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Thursday, 29 March 2012

Free Quarter for Administrators Strengthens Case for Monthly Rents

The High Court has made an important ruling this week that potentially lets administrators off the hook for a whole quarter’s rent.

That’s the result of the currently unreported case of Leisure (Norwich) II Limited v Luminar Lava Ignite Limited (in administration), and there’s a very good summary of the legal issues and the history behind the case on the UKLegalEagle Blog.

In short, the High Court has decided that where a company goes into administration, any unpaid rent which fell due before the appointment of the administrators will be an unsecured claim against the company and not an expense of the administration, even if the administrators continue to use the property.

There’s little chance of a landlord being able to recover an unsecured claim.

So if the rent is paid quarterly and administrators are appointed the day after the quarter day, then no rent is payable as an expense of the administration until the next quarter day – effectively giving the administrators a free quarter’s trading.

Ironically, this case has come about in the aftermath of the decision in Goldacre which established that administrators could no longer calculate rent on a daily basis but rather had to pay for the full quarter. 

There’s more commentary on the Goldacre case too on the UKLegalEagle Blog.

Tenants and administrators will see this as a welcome opportunity to trade a company back into solvency and save jobs, although there will be no flexibility when the next quarter day comes round.

Landlords however are likely to feel cheated; and will think the High Court has just legalised a limited period of commercial squatting.

Perhaps the pre-Goldacre pay-as-you-go approach to rents was the fairest one after all.

The other irony of this situation is that it's likely to strengthen a tenant’s hand if it wants to ask its landlord to accept payment of rent monthly, rather than quarterly, to help cash-flow.

That’s something the British Retail Consortium has been advocating for years, but which the British Property Federation has felt should only be a concession to those in need, rather than healthy businesses trying to exploit an opportunity to change their terms of trade.

Landlords might however feel more inclined to switch to monthly rents now because they risk only losing a month’s rent rather than a whole quarter if the tenant goes into administration.

There's now an incentive for both landlords and tenants to shift towards monthly rather than quarterly rents (see this briefing note from Forsters for further commentary).

UPDATE 20 APRIL 2012
 
The detailed judgment in the Luminar case has now been released, setting out the rationale for the decision and summarising the position on rents in administration generally.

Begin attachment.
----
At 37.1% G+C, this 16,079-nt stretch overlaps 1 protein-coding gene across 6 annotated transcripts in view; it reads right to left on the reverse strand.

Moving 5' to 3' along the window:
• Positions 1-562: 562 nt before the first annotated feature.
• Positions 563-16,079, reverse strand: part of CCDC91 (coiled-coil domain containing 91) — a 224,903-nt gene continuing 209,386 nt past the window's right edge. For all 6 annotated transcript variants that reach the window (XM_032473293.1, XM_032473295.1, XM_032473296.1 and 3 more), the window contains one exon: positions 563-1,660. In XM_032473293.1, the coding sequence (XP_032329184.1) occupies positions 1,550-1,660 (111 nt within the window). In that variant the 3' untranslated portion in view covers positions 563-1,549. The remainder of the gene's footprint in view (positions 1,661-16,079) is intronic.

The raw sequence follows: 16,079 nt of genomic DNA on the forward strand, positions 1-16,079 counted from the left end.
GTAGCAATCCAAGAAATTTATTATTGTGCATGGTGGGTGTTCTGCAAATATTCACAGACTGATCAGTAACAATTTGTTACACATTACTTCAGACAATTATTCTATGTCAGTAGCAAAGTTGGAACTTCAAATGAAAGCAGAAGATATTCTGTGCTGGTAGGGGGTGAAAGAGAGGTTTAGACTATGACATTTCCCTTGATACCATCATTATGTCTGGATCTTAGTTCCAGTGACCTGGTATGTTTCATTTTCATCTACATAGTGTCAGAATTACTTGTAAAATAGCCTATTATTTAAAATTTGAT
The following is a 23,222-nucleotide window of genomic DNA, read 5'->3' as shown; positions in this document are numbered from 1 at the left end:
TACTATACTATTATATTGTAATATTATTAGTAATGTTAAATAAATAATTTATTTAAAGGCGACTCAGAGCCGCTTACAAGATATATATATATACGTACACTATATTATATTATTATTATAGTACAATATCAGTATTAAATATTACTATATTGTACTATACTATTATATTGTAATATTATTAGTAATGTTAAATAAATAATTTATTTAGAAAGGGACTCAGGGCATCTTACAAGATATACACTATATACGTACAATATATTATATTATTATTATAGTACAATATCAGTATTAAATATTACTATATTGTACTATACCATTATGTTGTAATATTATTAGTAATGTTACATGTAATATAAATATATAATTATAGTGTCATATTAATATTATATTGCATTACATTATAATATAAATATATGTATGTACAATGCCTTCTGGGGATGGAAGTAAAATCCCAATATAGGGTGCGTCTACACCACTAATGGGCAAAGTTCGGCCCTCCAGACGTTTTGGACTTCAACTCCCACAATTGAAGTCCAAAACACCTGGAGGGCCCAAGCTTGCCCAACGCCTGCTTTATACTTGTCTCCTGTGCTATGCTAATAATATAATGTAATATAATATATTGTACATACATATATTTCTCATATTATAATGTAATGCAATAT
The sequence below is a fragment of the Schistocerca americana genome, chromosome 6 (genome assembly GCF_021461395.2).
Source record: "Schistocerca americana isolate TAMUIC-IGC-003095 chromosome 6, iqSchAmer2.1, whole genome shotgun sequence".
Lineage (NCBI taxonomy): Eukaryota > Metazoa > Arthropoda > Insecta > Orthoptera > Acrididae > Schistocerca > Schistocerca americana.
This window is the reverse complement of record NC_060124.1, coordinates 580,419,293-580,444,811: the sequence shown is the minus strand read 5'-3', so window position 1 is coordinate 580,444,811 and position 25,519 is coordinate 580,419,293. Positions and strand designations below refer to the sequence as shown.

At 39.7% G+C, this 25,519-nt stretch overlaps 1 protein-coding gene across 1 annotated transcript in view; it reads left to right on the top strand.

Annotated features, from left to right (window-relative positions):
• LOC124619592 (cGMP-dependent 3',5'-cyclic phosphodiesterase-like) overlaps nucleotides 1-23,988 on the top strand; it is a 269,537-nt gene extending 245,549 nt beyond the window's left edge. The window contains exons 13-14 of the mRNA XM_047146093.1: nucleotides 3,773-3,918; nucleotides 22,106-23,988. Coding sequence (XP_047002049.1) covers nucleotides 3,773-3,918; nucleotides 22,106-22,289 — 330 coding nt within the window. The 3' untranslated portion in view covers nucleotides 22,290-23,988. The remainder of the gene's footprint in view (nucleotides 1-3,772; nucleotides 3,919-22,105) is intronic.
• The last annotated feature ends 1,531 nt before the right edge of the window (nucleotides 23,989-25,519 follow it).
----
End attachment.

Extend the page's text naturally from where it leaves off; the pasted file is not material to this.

The case hasn’t been reported yet on Bailii, so there’s no link to the judgement yet, but here's a useful explanation from CMS Cameron McKenna.

Where rent becomes due during, rather than before, the period when an liquidator or administrator is retaining the property for the purposes of the liquidation or administration then the whole sum is payable as an expense, even if the liquidator or administrator gives permission to forfeit the lease or vacates the property before the end of the relevant quarter or month to which the advance payment relates.  In other words, a full quarter’s rent is payable where rent is payable on a quarterly basis.  This was the decision in the Goldacre case.

Cameron Mckenna suggest areas for consideration include:

·         amending leases to provide for monthly rents in advance;

·         amending leases to provide for rent to accrue on a daily basis with an “on-account” payment each quarter;

·         amending rent concession letters to ensure that monthly rent concessions amend the lease rent payment dates as an agreed variation;

·         acting swiftly, where appropriate, in seeking the consent of the administrators to forfeit the lease and take control of the property.  Cameron Mckenna comment that this is the only real remedy available (although not guaranteed) to landlords in relation to administrations or liquidations commencing shortly after a quarter day;

·         acting quickly, openly and fairly with the administrators in order to put a landlord in a better position, should an application to the court be required to permit forfeiture of the lease.

So the case for monthly rents seems to have been strengthened, albeit only as a bi-product of this judgment.

Luminar may be appealed.

Many however will agree with Cameron McKenna’s verdict that Parliament should review the fairness of the position in which the law now leaves both landlords and administrators, depending on the timing of the insolvency, and legislate for rent to be paid for the period during which the property is retained for the purposes of the administration or liquidation of the tenant. 
 

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